October is Rett Syndrome Awareness Month

October is a great time to learn more about Rett syndrome since it is Rett Syndrome awareness month. Rett syndrome is considered a part of the Autism Spectrum. It used to only be diagnosed in girls, but as researchers find out more, Rett syndrome is beginning to be diagnosed in a small number of boys.

There are lots of activities going on throughout the southeastern states this month. See if you can get in on the fun and learn a little about Rett syndrome in the process.

Blue Sky Girls of Alabama
October 13, 1012, 9:00 am Alabama State Capital Building, Montgomery, AL

Blue Sky Girls of Georgia
October 13, 2012, 11:00 am Georgia State Capital Building, Atlanta, GA

Black Out Rett Syndrome
October 27, 2012, 7:00 pm Celtic Media Center Baton Rouge, LA
A musical evening with Clint Black

One of the main areas affected by Rett syndrome is communication. Many girls (and boys) with Rett may not talk and will need a communication system developed to help them communicate and participate in school, at home, and in the community. Depending on whether the child has functional use of her hands will determine if the communication system should focus on a system that is activated to talk by touch or whether an eye gaze and/or use of head will work better. There are many amazing Augmentative and Alternative Communication (AAC) systems and it is important to find the one that will work best for your child. Companies such as PRC and Dynavox make high technology devices for children that include eye gaze technology or head pointing systems that allow children to communicate by looking at a particular picture/word on a computer screen or slightly moving their head.

One of the most important things to get children with Rett syndrome communicating is “yes” and “no.” “Yes” is usually taught by getting the child to look straight at the person asking the questions, while “no” is usually taught by getting the child to look away. Once you have a firm “yes” and “no,” you are on your way to a communication system.

To find out more information about Rett syndrome or what you can do to help, visit the International Rett Syndrome Foundation website.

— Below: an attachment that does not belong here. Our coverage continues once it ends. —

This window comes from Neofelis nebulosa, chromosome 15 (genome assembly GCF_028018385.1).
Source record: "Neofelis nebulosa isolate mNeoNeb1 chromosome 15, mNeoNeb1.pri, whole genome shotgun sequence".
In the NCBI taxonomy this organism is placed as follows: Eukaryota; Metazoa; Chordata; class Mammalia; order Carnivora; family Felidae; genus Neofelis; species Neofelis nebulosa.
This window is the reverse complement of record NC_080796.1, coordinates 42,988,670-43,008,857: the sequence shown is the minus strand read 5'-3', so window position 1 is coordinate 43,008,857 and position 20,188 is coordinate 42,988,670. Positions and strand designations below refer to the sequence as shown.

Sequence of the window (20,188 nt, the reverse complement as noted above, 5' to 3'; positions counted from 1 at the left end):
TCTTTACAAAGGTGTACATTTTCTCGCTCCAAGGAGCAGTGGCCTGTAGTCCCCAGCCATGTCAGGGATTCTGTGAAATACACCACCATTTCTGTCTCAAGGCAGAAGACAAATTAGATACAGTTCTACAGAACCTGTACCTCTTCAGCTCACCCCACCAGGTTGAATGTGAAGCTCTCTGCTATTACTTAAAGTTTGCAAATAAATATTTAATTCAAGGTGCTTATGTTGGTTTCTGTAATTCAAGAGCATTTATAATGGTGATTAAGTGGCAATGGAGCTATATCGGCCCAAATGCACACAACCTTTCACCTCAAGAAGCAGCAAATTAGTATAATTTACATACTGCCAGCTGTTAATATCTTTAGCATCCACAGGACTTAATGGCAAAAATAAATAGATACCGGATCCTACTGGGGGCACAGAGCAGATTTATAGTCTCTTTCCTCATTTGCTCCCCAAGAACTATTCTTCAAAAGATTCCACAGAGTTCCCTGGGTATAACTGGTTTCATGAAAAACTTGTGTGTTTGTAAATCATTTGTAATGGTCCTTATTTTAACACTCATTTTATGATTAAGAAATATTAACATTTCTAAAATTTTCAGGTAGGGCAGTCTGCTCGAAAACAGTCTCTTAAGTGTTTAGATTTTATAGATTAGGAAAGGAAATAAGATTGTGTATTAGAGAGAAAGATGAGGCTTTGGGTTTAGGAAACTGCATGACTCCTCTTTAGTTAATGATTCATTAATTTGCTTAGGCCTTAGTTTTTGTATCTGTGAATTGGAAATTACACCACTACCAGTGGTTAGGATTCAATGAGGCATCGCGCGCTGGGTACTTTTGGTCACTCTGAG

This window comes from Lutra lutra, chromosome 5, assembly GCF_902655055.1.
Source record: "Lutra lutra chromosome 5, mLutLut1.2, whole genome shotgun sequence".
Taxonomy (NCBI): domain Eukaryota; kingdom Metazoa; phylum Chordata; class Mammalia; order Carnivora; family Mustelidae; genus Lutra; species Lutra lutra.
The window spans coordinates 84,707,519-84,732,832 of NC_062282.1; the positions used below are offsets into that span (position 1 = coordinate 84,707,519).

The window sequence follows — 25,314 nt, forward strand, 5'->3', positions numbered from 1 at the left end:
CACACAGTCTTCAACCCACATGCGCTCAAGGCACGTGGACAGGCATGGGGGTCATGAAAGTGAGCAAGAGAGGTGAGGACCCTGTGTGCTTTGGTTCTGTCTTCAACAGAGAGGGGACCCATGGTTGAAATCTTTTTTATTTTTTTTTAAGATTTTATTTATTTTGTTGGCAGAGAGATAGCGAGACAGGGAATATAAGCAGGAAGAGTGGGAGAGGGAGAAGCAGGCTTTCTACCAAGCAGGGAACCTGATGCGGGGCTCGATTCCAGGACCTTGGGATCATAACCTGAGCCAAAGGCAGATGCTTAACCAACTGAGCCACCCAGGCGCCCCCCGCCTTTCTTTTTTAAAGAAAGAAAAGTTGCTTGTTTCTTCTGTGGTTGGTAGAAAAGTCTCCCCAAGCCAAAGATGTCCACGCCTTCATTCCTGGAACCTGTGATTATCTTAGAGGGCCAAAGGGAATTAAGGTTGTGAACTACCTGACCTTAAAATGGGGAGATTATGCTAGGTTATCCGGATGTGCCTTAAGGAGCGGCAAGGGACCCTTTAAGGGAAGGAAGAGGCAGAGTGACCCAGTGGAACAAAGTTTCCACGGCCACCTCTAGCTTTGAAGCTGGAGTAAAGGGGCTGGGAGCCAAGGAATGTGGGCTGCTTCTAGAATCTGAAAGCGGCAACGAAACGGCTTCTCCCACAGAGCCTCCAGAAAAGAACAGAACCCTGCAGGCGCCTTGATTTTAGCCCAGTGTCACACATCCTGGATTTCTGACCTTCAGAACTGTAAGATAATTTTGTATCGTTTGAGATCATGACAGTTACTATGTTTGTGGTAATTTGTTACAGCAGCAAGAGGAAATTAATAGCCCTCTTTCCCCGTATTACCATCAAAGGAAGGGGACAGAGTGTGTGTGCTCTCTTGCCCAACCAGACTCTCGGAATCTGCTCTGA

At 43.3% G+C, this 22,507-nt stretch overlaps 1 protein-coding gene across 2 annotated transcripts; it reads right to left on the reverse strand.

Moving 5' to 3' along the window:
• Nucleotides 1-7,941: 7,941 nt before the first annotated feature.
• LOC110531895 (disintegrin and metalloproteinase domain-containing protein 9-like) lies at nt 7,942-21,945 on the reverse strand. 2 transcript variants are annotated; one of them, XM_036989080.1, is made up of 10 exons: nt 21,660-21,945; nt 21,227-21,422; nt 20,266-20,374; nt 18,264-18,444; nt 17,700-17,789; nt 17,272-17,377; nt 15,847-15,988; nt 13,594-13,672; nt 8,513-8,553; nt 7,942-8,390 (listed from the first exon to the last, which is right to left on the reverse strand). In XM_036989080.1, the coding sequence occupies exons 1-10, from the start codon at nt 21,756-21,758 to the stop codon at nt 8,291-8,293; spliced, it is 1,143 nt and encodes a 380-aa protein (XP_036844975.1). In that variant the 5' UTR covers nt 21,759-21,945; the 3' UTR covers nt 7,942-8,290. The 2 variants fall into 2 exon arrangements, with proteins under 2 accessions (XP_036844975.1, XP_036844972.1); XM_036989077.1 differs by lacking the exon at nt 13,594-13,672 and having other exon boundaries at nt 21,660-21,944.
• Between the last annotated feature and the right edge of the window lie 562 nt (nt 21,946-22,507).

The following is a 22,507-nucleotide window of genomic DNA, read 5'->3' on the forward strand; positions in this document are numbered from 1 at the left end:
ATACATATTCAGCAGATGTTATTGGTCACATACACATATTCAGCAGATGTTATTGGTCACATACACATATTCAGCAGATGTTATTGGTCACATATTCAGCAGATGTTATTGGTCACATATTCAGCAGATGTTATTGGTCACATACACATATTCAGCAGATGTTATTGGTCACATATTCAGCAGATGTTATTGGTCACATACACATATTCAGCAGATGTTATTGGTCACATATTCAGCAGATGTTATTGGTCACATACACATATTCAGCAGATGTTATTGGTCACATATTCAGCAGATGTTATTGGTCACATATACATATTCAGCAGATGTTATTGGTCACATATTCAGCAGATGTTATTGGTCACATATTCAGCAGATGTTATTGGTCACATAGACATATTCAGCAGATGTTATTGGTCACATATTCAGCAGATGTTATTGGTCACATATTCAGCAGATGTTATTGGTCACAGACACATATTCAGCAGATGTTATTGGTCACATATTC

Learning about Rett syndrome in “The Big Easy”

I am preparing for and getting excited about the 7th World Rett syndrome family conference next week, June 22-24, 2012, in New Orleans, Louisiana! For those of you who are not familiar, Rett syndrome is a developmental disorder that is diagnosed in 1 in 10,000 girls. A child with Rett syndrome will have a period of typical development, followed by a period of slower development or regression. Some signs of Rett syndrome are loss of communication skills and functional use of hands. Signs of Rett syndrome may be easily confused with autism. If you would like to learn more about Rett syndrome, you can learn more at the International Rett Syndrome Foundation:

This year’s conference is especially exciting because it is the first time the United States has hosted this conference. The World Rett syndrome family conference will not only focus on medical issues, but also educational issues such as communication and learning. The following link will take you to the website if you want to learn more about the conference:

UPDATE…The 7th World Rett syndrome congress provided a variety of information for parents and professionals alike! I was surprised to learn that characteristics of Rett syndrome vary widely from girl to girl. Another thing I learned was that Rett syndrome is not exclusively diagnosed in girls anymore, depending on the gene that is affected. It was a busy weekend with lots to learn from focuses from sleep patterns to reading to communication and sibling experiences.